Mark was playing it down but he said afterwards that was the biggest week of his career, he was totally sold by it and Justin bought into it  from day one and, to succeed like he did against his best mate, you couldn’t have written it.

I didn’t really celebrate the win, Justin was going out for drinks that night and Charley Hull was coming in so I waited for her.

We had a drink immediately after in a private room before he got his medal and that was enough.

Should the caddy also get a medal?

I don’t know, they should definitely be treated with a bit more respect.

It’s hard to get accreditation for them, they had one so had to pass that on to the next caddy and there was an overlap so that was unnecessary.

Fooch went out every morning two hours before Justin arrived to map the greens and check the flags and to look at the course – that’s pretty dedicated, is that worth a meal? I suppose it is.

Do you know anything about this year’s venue?

I’ve played Kasumigaseki Country Club and it’s terrific, there are 36 holes on site and it’s quite a long way from Tokyo.

It’s going to be very hot but it’s a good strong course.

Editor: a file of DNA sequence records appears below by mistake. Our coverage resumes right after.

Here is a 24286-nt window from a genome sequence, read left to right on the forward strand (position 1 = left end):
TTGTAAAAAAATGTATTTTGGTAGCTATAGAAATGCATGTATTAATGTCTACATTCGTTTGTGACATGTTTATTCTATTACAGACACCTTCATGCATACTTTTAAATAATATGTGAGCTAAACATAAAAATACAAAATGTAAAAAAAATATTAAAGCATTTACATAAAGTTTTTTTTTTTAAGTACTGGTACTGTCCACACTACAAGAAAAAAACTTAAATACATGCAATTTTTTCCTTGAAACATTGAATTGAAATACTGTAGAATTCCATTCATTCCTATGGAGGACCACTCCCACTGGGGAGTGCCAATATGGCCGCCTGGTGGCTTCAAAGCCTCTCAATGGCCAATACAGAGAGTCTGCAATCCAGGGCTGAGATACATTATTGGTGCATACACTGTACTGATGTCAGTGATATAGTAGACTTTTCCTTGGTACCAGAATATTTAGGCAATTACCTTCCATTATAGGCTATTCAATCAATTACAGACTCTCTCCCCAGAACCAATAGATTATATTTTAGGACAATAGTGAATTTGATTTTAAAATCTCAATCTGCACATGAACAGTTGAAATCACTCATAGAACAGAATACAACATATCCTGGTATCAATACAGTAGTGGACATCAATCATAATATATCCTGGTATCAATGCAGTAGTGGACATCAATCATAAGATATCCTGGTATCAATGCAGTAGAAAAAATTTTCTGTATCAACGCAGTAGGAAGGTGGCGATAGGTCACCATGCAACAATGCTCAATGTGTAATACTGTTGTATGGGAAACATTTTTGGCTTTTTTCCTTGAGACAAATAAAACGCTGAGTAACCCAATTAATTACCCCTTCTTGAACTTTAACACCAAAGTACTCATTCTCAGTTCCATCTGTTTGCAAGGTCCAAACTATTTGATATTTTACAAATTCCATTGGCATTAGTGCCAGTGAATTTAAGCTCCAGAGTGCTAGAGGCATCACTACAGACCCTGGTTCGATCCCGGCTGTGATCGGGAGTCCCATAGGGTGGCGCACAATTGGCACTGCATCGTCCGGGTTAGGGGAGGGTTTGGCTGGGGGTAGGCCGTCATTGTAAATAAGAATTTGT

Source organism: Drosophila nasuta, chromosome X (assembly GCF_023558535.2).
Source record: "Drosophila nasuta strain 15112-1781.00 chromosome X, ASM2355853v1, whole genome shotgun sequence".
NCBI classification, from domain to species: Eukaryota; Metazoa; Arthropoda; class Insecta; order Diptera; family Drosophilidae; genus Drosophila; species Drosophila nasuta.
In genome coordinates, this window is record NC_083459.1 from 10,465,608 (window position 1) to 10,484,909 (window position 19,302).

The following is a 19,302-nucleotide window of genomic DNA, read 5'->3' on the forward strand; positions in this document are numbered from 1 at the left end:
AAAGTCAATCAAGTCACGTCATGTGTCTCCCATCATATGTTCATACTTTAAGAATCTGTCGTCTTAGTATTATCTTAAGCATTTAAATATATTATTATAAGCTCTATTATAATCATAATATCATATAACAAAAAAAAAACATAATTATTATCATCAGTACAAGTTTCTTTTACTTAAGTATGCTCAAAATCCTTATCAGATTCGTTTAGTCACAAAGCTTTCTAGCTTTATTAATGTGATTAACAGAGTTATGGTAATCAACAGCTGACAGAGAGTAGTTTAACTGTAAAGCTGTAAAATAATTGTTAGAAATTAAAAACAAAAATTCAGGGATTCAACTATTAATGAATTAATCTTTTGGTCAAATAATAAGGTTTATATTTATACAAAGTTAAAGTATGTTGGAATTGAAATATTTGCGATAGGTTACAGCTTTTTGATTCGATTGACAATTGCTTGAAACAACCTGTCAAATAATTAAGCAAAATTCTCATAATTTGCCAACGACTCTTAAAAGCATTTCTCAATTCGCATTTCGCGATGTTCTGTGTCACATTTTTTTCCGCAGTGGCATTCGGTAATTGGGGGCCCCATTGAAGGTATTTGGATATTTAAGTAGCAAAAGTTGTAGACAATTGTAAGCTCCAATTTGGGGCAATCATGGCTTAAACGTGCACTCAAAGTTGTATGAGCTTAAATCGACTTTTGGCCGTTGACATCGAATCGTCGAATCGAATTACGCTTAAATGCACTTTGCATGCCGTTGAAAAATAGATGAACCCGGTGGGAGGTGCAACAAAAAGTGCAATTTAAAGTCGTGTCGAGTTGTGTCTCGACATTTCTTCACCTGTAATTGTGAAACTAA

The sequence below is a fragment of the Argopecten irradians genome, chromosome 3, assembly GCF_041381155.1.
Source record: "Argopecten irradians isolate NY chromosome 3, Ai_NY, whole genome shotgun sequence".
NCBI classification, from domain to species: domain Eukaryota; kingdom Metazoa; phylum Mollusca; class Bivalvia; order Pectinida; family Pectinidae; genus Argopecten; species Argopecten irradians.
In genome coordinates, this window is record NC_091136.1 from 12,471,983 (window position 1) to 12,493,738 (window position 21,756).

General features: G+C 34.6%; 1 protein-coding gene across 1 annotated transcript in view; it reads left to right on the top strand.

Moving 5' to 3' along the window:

I’m sort of disappointed that they’ve gone to a big established country club, again maybe we could think a bit differently but maybe in the future we could make it a bit more urban but, for now, it’s a cracker.

Mark Townsend
Contributing editor

Mark has worked in golf for over 20 years having started off his journalistic life at the Press Association and BBC Sport before moving to Sky Sports where he became their golf editor on skysports.com. He then worked at National Club Golfer and Lady Golfer where he was the deputy editor and he has interviewed many of the leading names in the game, both male and female, ghosted columns for the likes of Robert Rock, Charley Hull and Dame Laura Davies, as well as playing the vast majority of our Top 100 GB&I courses. He loves links golf with a particular love of Royal Dornoch and Kingsbarns. He is now a freelance, also working for the PGA and Robert Rock. Loves tour golf, both men and women and he remains the long-standing owner of an horrific short game. He plays at Moortown with a handicap of 6.